Review: Android 6.0 Marshmallow
Google's latest mobile operating system, Android 6.0 Marshmallow, is a tasty treat indeed. New features, such as Google Now on Tap, Doze, Direct Share, Permissions, and Nexus Imprint offer compelling reasons to upgrade. The many small tweaks Google made under the hood forge Android 6.0 into a more complete platform for smartphones and tablets alike. Nexus-branded devices are first in line to gobble up some Marshmallow, with others to follow in the months ahead. Here is Phone Scoop's in-depth review of Android 6.0 Marshmallow.
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Google's latest mobile operating system, Android 6.0 Marshmallow, feels like more of an incremental update to 5.1 than a leap forward to a full new version. Even so, there are plenty of new features to examine and put to use.
Marshmallow carries forward the design language we saw in Lollipop, which Google refers to as Material Design. Though the larger elements are left more or less intact, Google made some small tweaks that are noticeable throughout.
For example, the fonts. It hits you in the face most when you view widgets or other text in large format in the screen. The lock screen clock, in particular, is clearly thicker and cleaner looking. I can see slight differences in text elsewhere.
A core facet of Material Design is color. Color abounds. Reds, greens, blues, yellows, and oranges are all over the place. Apps have their own color, such as red for gmail, blue for the phone/contacts, and green for messaging. More than simply having green headers and footers, apps have one big, floating action button that matches in shading. This circular button is placed in the same spot within apps that require it. It's a thoughtful approach, I guess, but would be better if mandated by all apps rather than just those made by Google; in other words, it is not applied consistently.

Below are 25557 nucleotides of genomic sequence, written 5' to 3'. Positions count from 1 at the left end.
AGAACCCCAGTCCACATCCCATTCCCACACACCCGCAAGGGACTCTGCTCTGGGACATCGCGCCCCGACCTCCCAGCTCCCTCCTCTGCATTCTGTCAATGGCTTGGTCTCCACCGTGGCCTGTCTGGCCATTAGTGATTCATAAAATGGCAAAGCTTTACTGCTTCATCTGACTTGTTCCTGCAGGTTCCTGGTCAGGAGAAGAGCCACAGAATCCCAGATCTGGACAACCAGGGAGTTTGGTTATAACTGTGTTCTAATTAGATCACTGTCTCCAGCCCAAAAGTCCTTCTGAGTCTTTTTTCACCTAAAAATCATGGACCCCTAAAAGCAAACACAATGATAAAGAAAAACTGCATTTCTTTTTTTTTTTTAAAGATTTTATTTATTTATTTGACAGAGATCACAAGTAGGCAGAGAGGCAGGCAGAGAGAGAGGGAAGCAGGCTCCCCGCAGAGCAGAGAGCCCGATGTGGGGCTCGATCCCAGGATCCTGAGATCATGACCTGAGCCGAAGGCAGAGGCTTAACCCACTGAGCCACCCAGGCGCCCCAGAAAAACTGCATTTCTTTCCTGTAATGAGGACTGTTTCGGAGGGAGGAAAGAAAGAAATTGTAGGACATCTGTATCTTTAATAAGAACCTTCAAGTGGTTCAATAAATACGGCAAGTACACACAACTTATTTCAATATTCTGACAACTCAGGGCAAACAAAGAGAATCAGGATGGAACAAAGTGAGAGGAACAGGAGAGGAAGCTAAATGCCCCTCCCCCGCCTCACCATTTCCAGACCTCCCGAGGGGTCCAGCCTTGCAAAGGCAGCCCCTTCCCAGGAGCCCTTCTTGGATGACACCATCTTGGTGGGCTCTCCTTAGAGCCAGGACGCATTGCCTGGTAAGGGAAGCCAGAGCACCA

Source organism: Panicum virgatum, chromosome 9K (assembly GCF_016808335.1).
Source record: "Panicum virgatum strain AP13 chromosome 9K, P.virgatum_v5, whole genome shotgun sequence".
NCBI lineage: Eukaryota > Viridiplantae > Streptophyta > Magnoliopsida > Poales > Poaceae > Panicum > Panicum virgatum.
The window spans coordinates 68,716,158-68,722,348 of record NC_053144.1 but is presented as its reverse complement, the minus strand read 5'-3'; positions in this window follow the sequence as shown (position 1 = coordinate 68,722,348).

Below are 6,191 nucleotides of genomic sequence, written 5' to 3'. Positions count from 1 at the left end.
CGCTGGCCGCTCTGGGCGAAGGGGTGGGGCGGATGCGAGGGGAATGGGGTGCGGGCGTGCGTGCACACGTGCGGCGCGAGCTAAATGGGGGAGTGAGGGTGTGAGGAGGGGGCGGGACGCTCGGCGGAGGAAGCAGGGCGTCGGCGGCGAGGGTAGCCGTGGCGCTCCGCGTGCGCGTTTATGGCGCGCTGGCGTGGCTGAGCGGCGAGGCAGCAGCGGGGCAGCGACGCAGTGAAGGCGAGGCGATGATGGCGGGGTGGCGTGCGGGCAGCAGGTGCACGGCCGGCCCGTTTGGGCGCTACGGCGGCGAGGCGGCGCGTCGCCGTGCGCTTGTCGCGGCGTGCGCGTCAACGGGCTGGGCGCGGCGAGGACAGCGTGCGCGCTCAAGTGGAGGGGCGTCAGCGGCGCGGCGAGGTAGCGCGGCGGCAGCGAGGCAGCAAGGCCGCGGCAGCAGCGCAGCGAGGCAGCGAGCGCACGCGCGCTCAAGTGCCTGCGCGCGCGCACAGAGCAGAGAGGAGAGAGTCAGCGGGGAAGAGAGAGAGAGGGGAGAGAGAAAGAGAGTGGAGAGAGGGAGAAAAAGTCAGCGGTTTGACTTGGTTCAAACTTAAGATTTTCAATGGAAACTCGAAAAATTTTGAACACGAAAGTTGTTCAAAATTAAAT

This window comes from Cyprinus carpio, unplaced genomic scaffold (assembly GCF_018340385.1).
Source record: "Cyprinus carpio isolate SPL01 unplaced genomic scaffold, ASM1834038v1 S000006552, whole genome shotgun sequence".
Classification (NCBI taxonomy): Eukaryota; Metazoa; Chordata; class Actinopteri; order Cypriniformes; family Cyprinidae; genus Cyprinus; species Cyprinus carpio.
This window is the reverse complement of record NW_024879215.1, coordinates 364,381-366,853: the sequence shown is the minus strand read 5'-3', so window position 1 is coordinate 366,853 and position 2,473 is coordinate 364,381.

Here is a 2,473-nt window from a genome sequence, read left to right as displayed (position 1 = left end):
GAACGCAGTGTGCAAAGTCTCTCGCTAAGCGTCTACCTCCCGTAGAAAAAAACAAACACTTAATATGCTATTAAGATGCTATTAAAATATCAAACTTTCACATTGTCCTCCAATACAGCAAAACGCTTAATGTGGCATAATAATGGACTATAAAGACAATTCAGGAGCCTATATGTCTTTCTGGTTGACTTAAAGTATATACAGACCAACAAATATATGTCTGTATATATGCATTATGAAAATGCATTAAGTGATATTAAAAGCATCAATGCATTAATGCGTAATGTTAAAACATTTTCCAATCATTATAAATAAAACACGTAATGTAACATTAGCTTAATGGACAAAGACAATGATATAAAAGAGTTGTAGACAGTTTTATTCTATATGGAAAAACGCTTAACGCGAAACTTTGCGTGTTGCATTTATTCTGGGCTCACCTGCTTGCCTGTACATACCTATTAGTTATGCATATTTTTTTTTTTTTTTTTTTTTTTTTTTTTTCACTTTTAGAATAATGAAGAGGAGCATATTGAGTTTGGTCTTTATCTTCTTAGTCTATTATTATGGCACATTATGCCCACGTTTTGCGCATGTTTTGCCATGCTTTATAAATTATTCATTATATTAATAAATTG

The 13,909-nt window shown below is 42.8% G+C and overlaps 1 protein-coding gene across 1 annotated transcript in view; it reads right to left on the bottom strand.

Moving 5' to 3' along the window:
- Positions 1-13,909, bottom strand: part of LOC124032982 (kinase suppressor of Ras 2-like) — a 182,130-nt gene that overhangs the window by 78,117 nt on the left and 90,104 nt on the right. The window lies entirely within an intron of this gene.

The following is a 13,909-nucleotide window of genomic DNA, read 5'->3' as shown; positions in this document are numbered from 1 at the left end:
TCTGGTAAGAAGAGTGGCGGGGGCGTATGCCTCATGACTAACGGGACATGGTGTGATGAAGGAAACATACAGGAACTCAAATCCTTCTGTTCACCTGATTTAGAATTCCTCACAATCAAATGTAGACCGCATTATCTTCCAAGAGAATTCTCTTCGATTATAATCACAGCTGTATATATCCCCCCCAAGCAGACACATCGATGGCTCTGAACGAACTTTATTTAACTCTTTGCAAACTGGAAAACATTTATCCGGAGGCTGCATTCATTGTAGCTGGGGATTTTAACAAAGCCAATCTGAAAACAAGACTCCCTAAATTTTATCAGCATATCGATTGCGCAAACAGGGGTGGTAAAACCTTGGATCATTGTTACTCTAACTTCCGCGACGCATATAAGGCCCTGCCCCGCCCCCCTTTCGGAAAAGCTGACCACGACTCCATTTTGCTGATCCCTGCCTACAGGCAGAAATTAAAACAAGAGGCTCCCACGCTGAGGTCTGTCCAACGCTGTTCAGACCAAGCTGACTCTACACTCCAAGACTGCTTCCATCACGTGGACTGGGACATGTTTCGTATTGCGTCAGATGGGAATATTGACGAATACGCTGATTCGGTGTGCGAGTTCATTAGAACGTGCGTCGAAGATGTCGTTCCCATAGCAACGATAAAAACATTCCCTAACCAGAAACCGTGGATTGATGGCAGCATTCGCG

There's nothing subdued about Android these days, and in fact, some might find it overly bright and cartoonish. Perhaps the lone exception is the settings menu. The settings tools are defined by drab green text on a white background. It's utterly depressing by comparison; I can't stand it. I was truly hoping for an update to the design of this core set of screens. Alas, Google left it gathering mold.
Google has always (tried to) put an emphasis on speed and ease of use. Though it makes only a few design changes, Android 6.0 Marshmallow is indeed the fastest and easiest-to-use version of Android yet.
I tested Android 6 Marshmallow mainly on a Nexus 5, but also used it on an HTC One A9 (which adds HTC's Sense software.) The install process for the Nexus 5 was smooth, but the upgrade to Android 6 fried my Nexus 6.
Considering the Nexus 5 is two years old, it performed flawlessly. In fact, it's like a brand new phone. Not only does the operating system run without issue, it actually made the Nexus 5 a better phone. This could be because Google adjusted ART (Android RunTime) to lower the memory overhead for smoother application performance and quicker multitasking. Whatever Google did, it worked. I was getting ready to retire the Nexus 5 permanently, but Android 6.0 has given it new life.
Marshmallow performed just fine on the One A9 as far as I could tell, though it's more difficult to assess due to HTC's Sense user interface overlay. The tentpole additions to Marshmallow certainly functioned without problem.
Not all phones will be updated to Marshmallow, and the update may take a while for others. Obviously, most Nexus handsets will be given access to Marshmallow, as will the newest phones from Motorola, Samsung, and LG. The timeline for receiving these updates is another story. With the code from Google in hand, phone makers have to rewrite the platform, submit it to the carriers, and wait for approval before the updates can be pushed to end users.